Finally, there's the issue of the names (sorry that it took me so long to actually talk about the subject of this subsection :P )

Since Lux's 5 basic types are meant to shield you from the details of what the host platform provides, there wasn't any reason to base their names on the types of any one platform (remember that, for instance, JS has Number, rather than Int or Float). So, I got creative, I kept the names short and I fixed (in my opinion) some historical mistakes (floats were renamed as reals because a type's name should reflect it's meaning, rather than it's implementation; and strings were renamed as text because... well... nothing else made sense).

What the hell are tags?

This is a very important question, considering that this is a Lisp we're talking about.
First things first: tags are not Lux's equivalent to Lisp keywords. Lux doesn't even have an equivalent to keywords.

Tags are, in reality, nothing more than glorified ints.
That's it. There you have it, folks. Now you know Lux's deep, dark secret.

Wait... ints? What the heck is going on here!?

Ok, ok, ok. Here's what's going on: you can't use tags before you declare them and when you declare them, they get assigned int values. We'll talk more about declaring tags in the Types section.
Suffice it to say that ints make it possible for Lux to do efficient pattern-matching on variants, since it's faster than comparing text tags, and it also makes it possible to reorder records as tuples, since you always know where every field needs to go.

How does Lux store variants & tuples?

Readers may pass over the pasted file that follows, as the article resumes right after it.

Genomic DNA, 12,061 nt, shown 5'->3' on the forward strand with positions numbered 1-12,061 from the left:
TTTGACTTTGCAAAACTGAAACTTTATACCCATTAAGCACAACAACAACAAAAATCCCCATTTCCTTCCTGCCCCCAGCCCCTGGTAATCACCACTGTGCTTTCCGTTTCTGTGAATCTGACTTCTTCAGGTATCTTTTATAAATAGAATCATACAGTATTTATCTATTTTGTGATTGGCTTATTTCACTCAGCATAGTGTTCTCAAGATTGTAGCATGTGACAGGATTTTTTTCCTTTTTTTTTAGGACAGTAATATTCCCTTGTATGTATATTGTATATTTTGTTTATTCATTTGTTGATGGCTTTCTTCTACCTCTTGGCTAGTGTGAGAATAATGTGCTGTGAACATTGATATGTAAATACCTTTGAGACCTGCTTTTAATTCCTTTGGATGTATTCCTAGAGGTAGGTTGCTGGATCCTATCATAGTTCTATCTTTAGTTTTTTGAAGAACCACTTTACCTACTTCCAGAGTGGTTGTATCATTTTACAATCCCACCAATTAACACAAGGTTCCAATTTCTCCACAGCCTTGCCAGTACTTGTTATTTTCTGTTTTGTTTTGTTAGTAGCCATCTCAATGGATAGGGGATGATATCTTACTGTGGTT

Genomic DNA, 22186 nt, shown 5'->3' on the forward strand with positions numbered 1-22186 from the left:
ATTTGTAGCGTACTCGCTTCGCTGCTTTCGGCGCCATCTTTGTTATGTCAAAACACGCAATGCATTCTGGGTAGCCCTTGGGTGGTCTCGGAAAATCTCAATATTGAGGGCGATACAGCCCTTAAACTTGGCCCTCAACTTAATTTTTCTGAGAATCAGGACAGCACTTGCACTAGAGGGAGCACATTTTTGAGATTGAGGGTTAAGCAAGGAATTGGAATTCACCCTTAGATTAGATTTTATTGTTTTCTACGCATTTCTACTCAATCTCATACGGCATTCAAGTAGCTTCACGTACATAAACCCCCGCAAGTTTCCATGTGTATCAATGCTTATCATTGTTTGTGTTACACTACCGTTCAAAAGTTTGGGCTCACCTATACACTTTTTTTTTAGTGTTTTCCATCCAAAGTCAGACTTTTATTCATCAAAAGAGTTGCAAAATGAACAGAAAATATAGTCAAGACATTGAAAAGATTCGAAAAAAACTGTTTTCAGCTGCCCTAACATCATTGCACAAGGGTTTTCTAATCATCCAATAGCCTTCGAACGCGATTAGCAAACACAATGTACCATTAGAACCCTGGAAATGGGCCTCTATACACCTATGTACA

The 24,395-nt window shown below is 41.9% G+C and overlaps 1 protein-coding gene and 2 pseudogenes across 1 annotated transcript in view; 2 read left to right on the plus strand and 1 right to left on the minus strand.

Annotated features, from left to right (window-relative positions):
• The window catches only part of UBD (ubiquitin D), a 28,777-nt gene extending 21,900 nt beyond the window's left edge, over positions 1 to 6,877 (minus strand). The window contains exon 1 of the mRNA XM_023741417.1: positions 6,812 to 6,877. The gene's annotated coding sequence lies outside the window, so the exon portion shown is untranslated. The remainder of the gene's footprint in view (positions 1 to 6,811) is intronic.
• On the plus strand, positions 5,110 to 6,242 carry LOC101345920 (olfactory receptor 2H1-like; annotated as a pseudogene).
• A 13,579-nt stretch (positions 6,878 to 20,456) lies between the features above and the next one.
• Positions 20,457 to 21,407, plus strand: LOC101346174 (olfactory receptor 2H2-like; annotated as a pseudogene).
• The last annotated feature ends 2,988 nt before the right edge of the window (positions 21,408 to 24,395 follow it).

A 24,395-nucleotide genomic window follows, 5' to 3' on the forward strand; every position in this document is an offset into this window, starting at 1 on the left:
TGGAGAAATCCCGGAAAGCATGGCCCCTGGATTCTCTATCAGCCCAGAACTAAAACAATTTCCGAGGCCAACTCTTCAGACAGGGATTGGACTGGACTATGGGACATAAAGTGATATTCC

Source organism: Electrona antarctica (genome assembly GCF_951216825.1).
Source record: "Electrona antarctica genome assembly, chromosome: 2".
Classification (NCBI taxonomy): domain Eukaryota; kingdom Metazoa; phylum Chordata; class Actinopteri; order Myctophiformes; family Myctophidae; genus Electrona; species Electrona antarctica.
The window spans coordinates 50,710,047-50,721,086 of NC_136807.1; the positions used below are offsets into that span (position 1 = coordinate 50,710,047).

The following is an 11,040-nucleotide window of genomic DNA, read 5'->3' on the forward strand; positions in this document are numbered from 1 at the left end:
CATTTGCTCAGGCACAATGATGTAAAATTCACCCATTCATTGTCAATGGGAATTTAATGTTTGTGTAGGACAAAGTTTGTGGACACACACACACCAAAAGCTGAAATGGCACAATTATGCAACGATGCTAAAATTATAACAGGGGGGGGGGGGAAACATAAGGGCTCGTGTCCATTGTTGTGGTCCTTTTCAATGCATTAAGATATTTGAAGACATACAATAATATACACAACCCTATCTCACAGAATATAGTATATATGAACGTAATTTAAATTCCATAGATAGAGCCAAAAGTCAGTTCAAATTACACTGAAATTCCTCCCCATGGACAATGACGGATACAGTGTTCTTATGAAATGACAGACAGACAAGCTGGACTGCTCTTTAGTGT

Some of you might be familiar with Scala and think that, just like that language, Lux must create classes every time you define new data-types.
If you think that, you're dead wrong.

You shouldn't feel bad about it, though. I almost went down a similar road in the early days of Lux's design. Eventually, though, I came up with a much simpler model: arrays.

It's very simple, really: n-tuples are just n-arrays, while variants are 2-arrays (index 0 is reserved for the tag, index 1 is for the value).


Types are very interesting in Lux, for a few reasons:
  • They are first-class objects
  • They are structural, rather than nominal
  • If you know what you're doing, you can do awesome things with them

First-class types

The trick to do this is to make types using the very same data-types I discussed in the previous section, and to allow the compiler to evaluate those data-structures and incorporate them into the type-checking phase.

To find out how to make types, let's first check out their type:
 (deftype #rec Type  
   (| (#DataT Text (List Type))  
      (#VariantT (List Type))  
      (#TupleT (List Type))  
      (#LambdaT Type Type)  
      (#BoundT Int)  
      (#VarT Int)  
      (#ExT Int)  
      (#UnivQ (List Type) Type)  
      (#ExQ (List Type) Type)  
      (#AppT Type Type)  
      (#NamedT Ident Type)  

#DataT is for representing host-platform types. It includes the name of the type and any type parameters it might have (if it is, for instance, a generic type in Java).

#VariantT and #TupleT require a list of all the member types (you might wonder where tags enter the mix, but I'll explain that soon enough).

All functions in Lux are curried, so they only take a single argument. That's the reason behind #LambdaT only having a type for it's input, and a type for it's output.

#BoundT represents a De Bruijn index, useful when working with both univeral and existential quantification (what #UnivQ and #ExQ are for).

Also, the lists of types in #UnivQ and #ExQ represent their captured context (types with multiple parameters are also curried and require context for that).

#VarT is a type variable. The int it holds serves to look up types inside a context when the compiler is doing type-checking.

#ExT is for existential types. Instances can only match when they have the same number.

#AppT is for applying universally-quantified types to parameters.

Finally, #NamedT is a convenient tool for giving names to types (helpful for debugging and documentation purposes).

Now, you might be puzzled that there's a #rec tag in from of the Type definition. The reason is that types are not recursive by default and #rec allows deftype to perform a minor cosmetic rearrangement on your type to make it recursive.